Human Services ­ Corporate Mindfulness ­ Robyn Collins

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Corporate Mindfulness
Human Services

Human Services

 

 

CONSCIOUS CALM

Mindfulness Workplace Training

One day Conscious Calm mindfulness workshops are based on the value of therapuitic alliance between therapist, workers , carers and clients. Conscious Calm Mindfulness Training establishes the nature of transpersonal leadership and building potentiating relationships.

 

 

 


Self-care, the way a person tends to their emotional, psychological, physical, and spiritual well-being, becomes foundational to maintaining health and wellness as a social worker, since it serves to mitigate the occupational hazards relevant within the social work profession. Therefore, it needs to be a top priority for both individuals and the profession at large.
Self-care among social workers is a ‘precious commodity’, as well as an ethical imperative. According to Health Canada (2009), stress and stress-related symptoms account for 85% of all visits to doctors — stress is therefore a serious population health issue. Specifically, stress and mental health issues, including anxiety and depression, are frequently cited reasons for employee absenteeism, as well as both short and long-term disability claims within the health, human andsocial services sectors. The demands placed on human service workers in supporting people through challenging circumstances can contribute to high levels of stress and burnout.


Self-care practices implemented regularly may decrease the impact of the high levels of stress while also serving as strategies for coping during particularly stressful times.
Like other helping professions, social work often taxes our inner resources as we care for people confronted with life’s most challenging circumstances. Work stress abounds. We can react in unhealthy ways, such as by constricting our muscles, ignoring the unpleasant stimuli, or becoming angry at our plight, or we can react in mindfulness.We have a choice.We do not need to be helpless victims of our work stress. Mindfulness practices can be an important form of self-care for the social worker. Mindfulness practices facilitate continued growth and development.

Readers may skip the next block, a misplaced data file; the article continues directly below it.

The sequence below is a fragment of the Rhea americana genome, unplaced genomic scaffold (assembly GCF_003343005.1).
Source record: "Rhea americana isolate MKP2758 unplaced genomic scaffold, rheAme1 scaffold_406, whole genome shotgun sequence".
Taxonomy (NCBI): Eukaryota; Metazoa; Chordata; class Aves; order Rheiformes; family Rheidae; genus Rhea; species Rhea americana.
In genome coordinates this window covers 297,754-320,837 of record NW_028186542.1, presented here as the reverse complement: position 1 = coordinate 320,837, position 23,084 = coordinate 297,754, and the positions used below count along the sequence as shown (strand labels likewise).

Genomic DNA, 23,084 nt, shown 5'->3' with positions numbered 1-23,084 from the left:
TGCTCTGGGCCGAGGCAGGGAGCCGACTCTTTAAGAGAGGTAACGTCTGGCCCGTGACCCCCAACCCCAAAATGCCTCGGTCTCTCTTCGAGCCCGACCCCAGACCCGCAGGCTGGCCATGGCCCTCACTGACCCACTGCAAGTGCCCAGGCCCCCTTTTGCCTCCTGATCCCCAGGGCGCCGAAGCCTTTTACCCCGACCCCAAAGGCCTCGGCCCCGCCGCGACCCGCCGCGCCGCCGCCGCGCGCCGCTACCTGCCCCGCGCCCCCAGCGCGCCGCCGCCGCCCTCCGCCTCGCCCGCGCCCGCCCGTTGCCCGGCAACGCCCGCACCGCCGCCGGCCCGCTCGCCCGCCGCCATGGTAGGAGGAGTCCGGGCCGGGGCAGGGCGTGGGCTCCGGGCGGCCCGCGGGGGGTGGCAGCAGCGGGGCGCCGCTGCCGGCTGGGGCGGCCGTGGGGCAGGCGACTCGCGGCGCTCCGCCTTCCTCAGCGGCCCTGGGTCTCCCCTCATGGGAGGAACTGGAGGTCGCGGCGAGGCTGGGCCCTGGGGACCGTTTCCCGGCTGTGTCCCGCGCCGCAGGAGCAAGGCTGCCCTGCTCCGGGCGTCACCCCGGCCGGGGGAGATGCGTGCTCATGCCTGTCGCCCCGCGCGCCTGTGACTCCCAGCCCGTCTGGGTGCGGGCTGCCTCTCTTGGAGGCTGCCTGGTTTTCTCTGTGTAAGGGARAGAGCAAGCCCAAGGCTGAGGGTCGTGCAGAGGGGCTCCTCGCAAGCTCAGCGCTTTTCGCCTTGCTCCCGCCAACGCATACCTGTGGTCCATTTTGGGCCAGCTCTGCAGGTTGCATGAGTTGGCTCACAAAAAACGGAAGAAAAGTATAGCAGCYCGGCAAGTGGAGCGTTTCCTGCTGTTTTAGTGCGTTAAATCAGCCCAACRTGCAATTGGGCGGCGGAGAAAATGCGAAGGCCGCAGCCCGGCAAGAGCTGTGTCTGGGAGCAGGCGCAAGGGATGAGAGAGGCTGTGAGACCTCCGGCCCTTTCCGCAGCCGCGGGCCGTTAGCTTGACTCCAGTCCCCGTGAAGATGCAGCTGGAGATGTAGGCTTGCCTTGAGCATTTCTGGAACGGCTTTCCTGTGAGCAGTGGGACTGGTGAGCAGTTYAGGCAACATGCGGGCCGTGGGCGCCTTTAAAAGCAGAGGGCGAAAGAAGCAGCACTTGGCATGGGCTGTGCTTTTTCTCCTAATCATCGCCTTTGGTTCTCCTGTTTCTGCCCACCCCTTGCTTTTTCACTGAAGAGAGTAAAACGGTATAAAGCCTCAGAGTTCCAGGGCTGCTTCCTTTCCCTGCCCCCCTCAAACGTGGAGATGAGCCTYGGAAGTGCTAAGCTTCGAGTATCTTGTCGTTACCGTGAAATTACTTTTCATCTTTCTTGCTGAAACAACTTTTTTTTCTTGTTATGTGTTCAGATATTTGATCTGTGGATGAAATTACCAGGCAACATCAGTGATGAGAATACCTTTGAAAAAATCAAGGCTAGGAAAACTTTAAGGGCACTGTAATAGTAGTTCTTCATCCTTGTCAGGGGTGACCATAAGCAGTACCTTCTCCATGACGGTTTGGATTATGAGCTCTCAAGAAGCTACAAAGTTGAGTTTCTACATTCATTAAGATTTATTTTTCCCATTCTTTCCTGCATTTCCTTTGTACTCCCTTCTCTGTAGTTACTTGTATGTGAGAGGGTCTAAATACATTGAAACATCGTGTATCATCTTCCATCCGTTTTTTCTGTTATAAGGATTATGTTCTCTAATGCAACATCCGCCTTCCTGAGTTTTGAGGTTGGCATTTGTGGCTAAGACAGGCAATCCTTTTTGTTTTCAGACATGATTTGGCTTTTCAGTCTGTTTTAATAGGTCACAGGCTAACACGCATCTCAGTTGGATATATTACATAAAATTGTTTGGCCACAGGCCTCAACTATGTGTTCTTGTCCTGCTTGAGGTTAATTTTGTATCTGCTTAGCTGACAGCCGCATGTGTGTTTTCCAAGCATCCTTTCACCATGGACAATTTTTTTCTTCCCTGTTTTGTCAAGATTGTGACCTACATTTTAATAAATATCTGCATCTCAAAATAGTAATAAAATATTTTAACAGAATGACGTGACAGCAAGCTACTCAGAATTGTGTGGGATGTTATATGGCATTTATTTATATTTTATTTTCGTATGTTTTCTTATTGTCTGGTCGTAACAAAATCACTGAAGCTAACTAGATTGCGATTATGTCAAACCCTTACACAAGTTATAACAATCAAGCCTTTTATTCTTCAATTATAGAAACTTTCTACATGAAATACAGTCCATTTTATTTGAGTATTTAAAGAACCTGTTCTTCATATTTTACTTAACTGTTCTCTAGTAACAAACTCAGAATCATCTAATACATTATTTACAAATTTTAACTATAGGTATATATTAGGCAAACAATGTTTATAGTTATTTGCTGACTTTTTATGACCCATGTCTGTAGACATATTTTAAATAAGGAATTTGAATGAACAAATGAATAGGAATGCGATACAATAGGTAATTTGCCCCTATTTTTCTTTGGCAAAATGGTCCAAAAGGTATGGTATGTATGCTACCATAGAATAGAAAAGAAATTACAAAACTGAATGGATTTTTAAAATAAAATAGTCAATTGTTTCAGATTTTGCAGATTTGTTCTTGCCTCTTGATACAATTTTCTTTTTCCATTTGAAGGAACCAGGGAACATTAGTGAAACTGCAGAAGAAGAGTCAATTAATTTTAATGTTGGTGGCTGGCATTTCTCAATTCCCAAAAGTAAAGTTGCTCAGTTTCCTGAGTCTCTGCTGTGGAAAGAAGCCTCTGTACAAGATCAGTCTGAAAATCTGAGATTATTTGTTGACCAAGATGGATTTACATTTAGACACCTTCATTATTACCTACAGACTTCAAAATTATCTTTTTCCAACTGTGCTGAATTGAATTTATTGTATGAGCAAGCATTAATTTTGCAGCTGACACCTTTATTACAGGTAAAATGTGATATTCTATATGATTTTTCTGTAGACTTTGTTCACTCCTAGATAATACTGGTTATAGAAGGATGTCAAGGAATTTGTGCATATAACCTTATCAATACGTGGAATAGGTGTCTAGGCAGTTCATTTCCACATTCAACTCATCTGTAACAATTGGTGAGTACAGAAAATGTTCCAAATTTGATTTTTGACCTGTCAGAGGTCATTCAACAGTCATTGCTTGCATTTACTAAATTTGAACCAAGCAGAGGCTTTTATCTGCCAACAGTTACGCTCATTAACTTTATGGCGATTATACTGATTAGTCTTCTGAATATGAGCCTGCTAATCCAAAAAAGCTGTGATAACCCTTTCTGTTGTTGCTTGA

As our awareness of ourselves and our environment increases, we become more perceptive social workers. We are more able to recognize our own afflictive emotions before they interfere with the client-worker relationship. We are less likely to ignore client problems or warning signs when we recognize them in our own daily relationships. We are more able to interact with distressed clients without becoming dis-tressed ourselves (Kessen,C.).
All Conscioua Calm programs are based on the interconnections between contemplative practices, including Mindful Awareness & Self Inquiry as coping and preventative strategies for self-care practice among human beings

 

The Benefits of Mindfulness

  • to be fully present, here and now
  • to experience unpleasant thoughts and feelings safely
  • to become aware of what you're avoiding
  • to become more connected to yourself, to others and to the world around you
  • to become less judgmental
  • to increase self-awareness
  • to become less disturbed by and less reactive to unpleasant experiences
  • to learn the distinction between you and your thoughts
  • to have more direct contact with the world, rather than living through your thoughts
  • to learn that everything changes; that thoughts and feelings come and go like the weather
  • to have more balance, less emotional volatility
  • to experience more calm and peacefulness
  • to develop self-acceptance and self-compassion 
Robyn Collins